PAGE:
The Brave New World of Intentional Spending

Chatting today with colleague Stephanie McCullough of Berwyn, PA-based Sofia Financial, I heard these words come out of my mouth: “When did we get so far away from intentional spending?” We had been talking about how difficult it is for any individual to bust out of our culture’s rampant overspending into a healthy relationship with money.  With both of us fresh off our first trips to FinCon where paying off debt was a hot topic, it seemed like a reasonable question at the time.

But later that day, my words came back, surfaced by the kind of bigger picture thinking often jarred loose on a bike ride. They were followed immediately by “wait, what?”  I realized that, in fact, intentional spending is an entirely new construct, made possible only in recent history. Nowadays, in the wealthiest societies, incomes for some have exceeded basic living expenses. Before that, most people had all they could do to keep the family fed and clothed with a roof over their heads. Survival was the only personal financial goal.

The notion of intentional spending, whereby a consumer makes thoughtful choices about what to purchase, is brand spanking new.  So it turns out my comment was nonsensical since it’s not possible to move away from something that never existed.  

Maybe that says something about how quickly good ideas can go viral and become part of the lexicon. It also suggests that maybe we need to be a little more patient with ourselves as we climb the learning curve of spending intentionally in this brave new world of overabundance. True, it’s a first world problem, and a nice one to have. But some who have embraced intentional spending as a way to wrest control of their finances are discovering it’s harder than it sounds.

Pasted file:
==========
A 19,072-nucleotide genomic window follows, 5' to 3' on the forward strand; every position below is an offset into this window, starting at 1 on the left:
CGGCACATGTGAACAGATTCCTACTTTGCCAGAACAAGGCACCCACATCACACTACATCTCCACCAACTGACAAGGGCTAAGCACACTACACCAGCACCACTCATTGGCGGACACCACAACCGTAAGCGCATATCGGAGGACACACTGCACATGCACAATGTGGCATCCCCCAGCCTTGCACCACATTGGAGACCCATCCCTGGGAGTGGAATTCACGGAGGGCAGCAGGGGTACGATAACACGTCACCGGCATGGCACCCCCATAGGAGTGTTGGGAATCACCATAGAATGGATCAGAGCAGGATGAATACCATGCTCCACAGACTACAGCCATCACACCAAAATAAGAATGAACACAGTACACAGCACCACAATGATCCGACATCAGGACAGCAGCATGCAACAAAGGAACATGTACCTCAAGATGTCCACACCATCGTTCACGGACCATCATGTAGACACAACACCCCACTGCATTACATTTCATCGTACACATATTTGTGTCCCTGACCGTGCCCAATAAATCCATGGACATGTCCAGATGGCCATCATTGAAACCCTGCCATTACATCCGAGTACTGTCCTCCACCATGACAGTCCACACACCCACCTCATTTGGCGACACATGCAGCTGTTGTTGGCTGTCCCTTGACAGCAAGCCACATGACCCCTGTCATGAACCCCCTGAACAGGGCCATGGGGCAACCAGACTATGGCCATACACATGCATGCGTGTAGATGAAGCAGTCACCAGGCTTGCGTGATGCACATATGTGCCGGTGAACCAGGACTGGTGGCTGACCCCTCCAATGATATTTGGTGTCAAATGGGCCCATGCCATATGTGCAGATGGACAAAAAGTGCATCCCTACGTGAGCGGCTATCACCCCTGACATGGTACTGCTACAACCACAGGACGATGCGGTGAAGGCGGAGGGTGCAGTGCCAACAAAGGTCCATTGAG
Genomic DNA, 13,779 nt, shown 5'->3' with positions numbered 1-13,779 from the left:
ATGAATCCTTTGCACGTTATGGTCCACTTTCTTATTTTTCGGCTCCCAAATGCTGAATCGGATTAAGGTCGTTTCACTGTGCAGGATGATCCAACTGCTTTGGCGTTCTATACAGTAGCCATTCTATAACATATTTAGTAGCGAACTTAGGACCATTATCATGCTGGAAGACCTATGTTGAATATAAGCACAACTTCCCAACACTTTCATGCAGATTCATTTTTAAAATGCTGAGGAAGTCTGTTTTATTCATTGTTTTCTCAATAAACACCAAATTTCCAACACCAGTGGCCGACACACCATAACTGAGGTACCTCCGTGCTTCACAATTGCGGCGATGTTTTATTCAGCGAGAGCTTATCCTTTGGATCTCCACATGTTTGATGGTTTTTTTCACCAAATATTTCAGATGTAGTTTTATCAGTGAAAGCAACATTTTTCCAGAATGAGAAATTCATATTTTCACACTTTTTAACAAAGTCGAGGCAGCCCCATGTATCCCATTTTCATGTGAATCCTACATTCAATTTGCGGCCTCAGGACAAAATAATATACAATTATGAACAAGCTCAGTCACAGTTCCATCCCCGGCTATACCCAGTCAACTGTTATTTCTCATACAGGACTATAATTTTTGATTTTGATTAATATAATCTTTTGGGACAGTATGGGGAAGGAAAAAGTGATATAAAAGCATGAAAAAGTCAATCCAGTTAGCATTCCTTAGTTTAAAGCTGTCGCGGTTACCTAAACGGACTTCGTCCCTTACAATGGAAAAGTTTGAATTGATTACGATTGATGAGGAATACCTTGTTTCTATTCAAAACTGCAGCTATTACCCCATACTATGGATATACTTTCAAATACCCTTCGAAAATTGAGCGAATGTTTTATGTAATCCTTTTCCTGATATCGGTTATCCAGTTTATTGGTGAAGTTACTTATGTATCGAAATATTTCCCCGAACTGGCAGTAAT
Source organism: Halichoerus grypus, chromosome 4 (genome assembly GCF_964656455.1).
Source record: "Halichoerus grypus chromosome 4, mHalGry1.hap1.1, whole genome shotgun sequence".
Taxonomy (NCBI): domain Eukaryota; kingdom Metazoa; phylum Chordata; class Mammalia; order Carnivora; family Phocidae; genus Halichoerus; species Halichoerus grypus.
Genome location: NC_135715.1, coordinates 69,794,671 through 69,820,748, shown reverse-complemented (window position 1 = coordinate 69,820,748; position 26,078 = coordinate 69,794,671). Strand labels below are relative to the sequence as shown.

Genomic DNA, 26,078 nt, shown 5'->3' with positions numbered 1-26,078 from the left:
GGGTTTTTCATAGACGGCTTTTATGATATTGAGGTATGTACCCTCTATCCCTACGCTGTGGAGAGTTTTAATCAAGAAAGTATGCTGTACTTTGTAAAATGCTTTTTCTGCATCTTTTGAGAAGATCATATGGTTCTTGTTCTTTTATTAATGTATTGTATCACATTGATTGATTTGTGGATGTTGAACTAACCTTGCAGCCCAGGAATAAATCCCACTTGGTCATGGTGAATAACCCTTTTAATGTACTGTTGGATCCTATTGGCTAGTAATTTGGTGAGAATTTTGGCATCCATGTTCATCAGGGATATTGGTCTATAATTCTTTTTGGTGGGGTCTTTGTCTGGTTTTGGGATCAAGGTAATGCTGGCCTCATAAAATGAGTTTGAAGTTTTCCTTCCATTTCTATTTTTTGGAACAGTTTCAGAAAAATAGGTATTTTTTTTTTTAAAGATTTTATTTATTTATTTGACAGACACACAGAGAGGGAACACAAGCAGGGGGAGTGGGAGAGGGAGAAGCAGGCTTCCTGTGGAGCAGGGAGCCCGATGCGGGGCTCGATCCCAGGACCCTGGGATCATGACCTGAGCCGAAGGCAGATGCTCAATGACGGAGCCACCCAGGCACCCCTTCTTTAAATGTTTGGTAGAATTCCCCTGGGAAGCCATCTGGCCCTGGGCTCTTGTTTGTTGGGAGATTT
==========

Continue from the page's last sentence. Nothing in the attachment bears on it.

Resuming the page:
Perhaps since it’s almost dinnertime, this brings to mind a food-related analogy: the challenge of eating healthy in a world where access to an overabundance of food has only existed in the last half century or so.  The size (npi) of the US weight loss industry ($20 billion in 2012) suggests a lot of us are working hard to figure it out. It seems paradigm shifts are hard. With apologies to Mae West, too much of a good thing isn’t always wonderful.  And guess what?  “Intentional eating” is one of the strategies people have begun to embrace.  While I’m not the first to draw a parallel between physical and financial health, I bet the “intentional spending” crowd would be well-served by a taste of what's been learned in the battle of the bulge. Food for thought…